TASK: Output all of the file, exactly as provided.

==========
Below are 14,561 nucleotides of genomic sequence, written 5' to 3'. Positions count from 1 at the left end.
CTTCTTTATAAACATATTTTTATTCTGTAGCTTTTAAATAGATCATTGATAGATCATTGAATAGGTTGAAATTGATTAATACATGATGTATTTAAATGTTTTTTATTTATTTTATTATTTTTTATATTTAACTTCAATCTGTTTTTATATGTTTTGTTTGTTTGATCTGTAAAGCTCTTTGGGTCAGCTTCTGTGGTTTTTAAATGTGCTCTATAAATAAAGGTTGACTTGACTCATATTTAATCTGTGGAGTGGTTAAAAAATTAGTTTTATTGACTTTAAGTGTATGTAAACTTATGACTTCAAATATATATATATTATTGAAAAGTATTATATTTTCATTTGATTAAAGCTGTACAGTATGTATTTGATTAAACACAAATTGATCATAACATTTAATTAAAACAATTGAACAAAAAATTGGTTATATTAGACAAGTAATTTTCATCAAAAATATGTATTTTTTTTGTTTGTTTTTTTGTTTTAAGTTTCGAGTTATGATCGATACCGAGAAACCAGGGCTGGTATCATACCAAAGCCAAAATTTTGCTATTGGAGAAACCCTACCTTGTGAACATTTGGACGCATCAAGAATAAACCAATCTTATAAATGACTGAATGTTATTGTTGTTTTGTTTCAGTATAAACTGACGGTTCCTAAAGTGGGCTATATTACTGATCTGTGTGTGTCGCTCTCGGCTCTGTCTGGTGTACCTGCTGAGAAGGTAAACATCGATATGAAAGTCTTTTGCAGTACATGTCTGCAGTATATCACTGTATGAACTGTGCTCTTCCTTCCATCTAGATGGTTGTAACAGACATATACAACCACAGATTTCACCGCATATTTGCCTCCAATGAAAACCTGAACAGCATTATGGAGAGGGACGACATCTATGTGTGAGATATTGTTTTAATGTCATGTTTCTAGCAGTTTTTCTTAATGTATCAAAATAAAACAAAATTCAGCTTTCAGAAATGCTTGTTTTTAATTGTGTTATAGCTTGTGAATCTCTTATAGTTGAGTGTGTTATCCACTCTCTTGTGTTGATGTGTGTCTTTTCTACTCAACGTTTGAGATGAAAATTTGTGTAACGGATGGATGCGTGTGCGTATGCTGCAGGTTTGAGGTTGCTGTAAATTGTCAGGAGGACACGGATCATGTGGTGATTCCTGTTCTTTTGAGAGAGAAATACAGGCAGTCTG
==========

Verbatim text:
Below are 14,561 nucleotides of genomic sequence, written 5' to 3'. Positions count from 1 at the left end.
CTTCTTTATAAACATATTTTTATTCTGTAGCTTTTAAATAGATCATTGATAGATCATTGAATAGGTTGAAATTGATTAATACATGATGTATTTAAATGTTTTTTATTTATTTTATTATTTTTTATATTTAACTTCAATCTGTTTTTATATGTTTTGTTTGTTTGATCTGTAAAGCTCTTTGGGTCAGCTTCTGTGGTTTTTAAATGTGCTCTATAAATAAAGGTTGACTTGACTCATATTTAATCTGTGGAGTGGTTAAAAAATTAGTTTTATTGACTTTAAGTGTATGTAAACTTATGACTTCAAATATATATATATTATTGAAAAGTATTATATTTTCATTTGATTAAAGCTGTACAGTATGTATTTGATTAAACACAAATTGATCATAACATTTAATTAAAACAATTGAACAAAAAATTGGTTATATTAGACAAGTAATTTTCATCAAAAATATGTATTTTTTTTGTTTGTTTTTTTGTTTTAAGTTTCGAGTTATGATCGATACCGAGAAACCAGGGCTGGTATCATACCAAAGCCAAAATTTTGCTATTGGAGAAACCCTACCTTGTGAACATTTGGACGCATCAAGAATAAACCAATCTTATAAATGACTGAATGTTATTGTTGTTTTGTTTCAGTATAAACTGACGGTTCCTAAAGTGGGCTATATTACTGATCTGTGTGTGTCGCTCTCGGCTCTGTCTGGTGTACCTGCTGAGAAGGTAAACATCGATATGAAAGTCTTTTGCAGTACATGTCTGCAGTATATCACTGTATGAACTGTGCTCTTCCTTCCATCTAGATGGTTGTAACAGACATATACAACCACAGATTTCACCGCATATTTGCCTCCAATGAAAACCTGAACAGCATTATGGAGAGGGACGACATCTATGTGTGAGATATTGTTTTAATGTCATGTTTCTAGCAGTTTTTCTTAATGTATCAAAATAAAACAAAATTCAGCTTTCAGAAATGCTTGTTTTTAATTGTGTTATAGCTTGTGAATCTCTTATAGTTGAGTGTGTTATCCACTCTCTTGTGTTGATGTGTGTCTTTTCTACTCAACGTTTGAGATGAAAATTTGTGTAACGGATGGATGCGTGTGCGTATGCTGCAGGTTTGAGGTTGCTGTAAATTGTCAGGAGGACACGGATCATGTGGTGATTCCTGTTCTTTTGAGAGAGAAATACAGGCAGTCTG